Website Accessibility

The California Department of Rehabilitation (DOR) website strives to be a model of accessibility that meets the access needs of any site visitor. DOR has implemented the strict guidelines set forth by the World Wide Web Consortium (W3C) and the US Department of Justice (DOJ). The website meets most of the W3C Web Content Accessibility Guidelines 1.0 (WCAG 1.0 - Priority 1, Priority 2, and most of Priority 3) and all of the DOJ Section 508 guidelines.

One of the pillars of accessible web design is using defaults and certain design elements that can be adjusted by the end user. This kind of design permits visitors to adjust font size, contrast, and customize other elements to meet their particular viewing needs. Information on some of our special access features, and how to work with custom settings are described below.

Online Forms

On this website there may be online forms (including the online Vocational Rehabilitation Services Application) that can be filled out and submitted. These forms work well with the Jaws 4.5 or Window-Eyes 4.5 screen readers or newer. In addition Windows 2000 (or newer) and Internet Explorer 6.0 (or newer) should be used.

Alternative Text Tag (ALT Tag)

Screen Readers only read text and are unable to read graphics. When the reader encounters a picture or graphic, the device may only indicate "graphic" and give no further information, unless there is an ALT tag. ALT tags assists users without graphic display terminals, users whose browsers don't support forms, visually impaired users who use speech synthesizers, and those who have configured their graphical user agents not to display images. When the device encounters a graphic, the user will hear a short description of what it is, such as, "picture of person putting on a seat belt", rather than the generic "graphic."


High contrast is necessary for many users. DOR's website uses style sheets and some of the best contrast combinations, black on white, white on dark green, or blue on white. However, some users can see better using high contrast reverse types, such as white on black, or different colors. Below are guidelines for some common web browsers on how the user can customize their own web browser to better view all web pages.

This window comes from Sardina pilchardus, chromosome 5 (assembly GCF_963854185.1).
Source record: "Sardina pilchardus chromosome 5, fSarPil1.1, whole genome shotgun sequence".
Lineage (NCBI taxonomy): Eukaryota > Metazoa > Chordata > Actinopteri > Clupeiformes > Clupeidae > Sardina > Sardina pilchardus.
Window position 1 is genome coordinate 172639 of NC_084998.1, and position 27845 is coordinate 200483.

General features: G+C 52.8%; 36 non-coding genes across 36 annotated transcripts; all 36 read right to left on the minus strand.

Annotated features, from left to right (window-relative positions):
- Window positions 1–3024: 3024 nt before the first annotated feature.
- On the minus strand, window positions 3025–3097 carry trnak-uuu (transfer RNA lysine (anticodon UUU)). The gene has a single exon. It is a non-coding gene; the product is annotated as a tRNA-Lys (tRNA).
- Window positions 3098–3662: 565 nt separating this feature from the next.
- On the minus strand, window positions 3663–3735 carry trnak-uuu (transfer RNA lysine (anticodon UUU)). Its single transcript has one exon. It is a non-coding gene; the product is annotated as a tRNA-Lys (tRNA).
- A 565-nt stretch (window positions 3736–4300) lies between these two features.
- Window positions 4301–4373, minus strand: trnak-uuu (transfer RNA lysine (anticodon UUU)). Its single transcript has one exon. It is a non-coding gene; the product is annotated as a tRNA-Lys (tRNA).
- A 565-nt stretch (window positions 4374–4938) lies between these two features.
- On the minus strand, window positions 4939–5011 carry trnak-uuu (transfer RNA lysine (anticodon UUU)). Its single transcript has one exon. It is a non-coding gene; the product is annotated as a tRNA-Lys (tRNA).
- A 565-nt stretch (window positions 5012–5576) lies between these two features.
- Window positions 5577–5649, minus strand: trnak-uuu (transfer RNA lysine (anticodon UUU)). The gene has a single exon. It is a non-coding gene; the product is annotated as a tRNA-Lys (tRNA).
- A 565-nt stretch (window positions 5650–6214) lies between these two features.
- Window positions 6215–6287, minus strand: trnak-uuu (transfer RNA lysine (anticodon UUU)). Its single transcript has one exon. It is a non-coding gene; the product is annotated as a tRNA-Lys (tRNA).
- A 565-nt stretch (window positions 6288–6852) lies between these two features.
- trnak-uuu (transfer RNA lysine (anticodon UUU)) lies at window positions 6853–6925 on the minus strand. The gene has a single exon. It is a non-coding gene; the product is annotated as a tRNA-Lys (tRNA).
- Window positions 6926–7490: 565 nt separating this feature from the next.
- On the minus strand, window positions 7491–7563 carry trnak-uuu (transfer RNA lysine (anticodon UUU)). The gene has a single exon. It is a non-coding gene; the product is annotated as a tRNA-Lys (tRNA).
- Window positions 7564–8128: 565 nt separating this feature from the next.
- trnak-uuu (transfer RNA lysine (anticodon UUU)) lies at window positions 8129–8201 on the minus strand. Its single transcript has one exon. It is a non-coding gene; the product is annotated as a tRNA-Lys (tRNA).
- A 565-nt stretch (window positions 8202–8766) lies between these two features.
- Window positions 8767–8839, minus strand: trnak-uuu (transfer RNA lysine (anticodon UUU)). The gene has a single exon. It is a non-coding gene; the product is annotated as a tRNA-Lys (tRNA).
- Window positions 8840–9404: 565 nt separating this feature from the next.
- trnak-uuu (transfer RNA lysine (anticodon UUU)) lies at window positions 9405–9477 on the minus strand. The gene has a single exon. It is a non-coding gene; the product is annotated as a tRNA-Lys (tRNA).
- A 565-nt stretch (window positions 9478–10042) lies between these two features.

Internet Explorer

Select the "Tools" menu. Select "Internet Options". Under the "General" tab, select "Accessibility". Place a check mark in the box to "Ignore colors specified on Web pages" and select the "OK" box. This will return you to the "General" tab. Select the "Colors" box and un-check the "use Windows colors" box. Use the "Text", "Background", "Unvisited Links", and "Visited Links" boxes to select the colors desired (example: white text and black background). Select the "OK" box and then the "OK" box on the "General" tab and the colors should change on the browser.


Select the "Tools" menu. Select "Options". Select the "Content" tab. Select "Colors". Select colors desired for "Text", "Background", "Unvisited Links", and "Visited Links" (example: white text and black background) and uncheck "Allow pages to choose their own colors, instead of my selections above". Select the "OK" box, and then the "OK" box again. The colors should change on the browser.


The fonts used on this site are a default size, which allows you to make adjustments according to your preference. The following is the easiest way to change the font size for some common web browsers.

Internet Explorer

Click on the "View" menu. Highlight "Text Size". Default setting will be medium. By changing the settings between largest and smallest; the text displayed on the page will be modified.


Select the "Tools" menu. Select "Options". Select the "Content" tab. Change the "Default Font" and "Size" values (for more advanced options, select "Advanced" next to the "Size" value). Select the "OK" box, and the fonts should change on the browser.

Another way to change the font size is with Cascading Style Sheets (CSS). However, this may require a programming class in CSS for the more intrepid individual.


DOR has limited the use of graphics on the site to ease navigation, limit clutter, increase load speed of the site, and eliminate confusion for screen readers and other assistive technology devices our visitors use.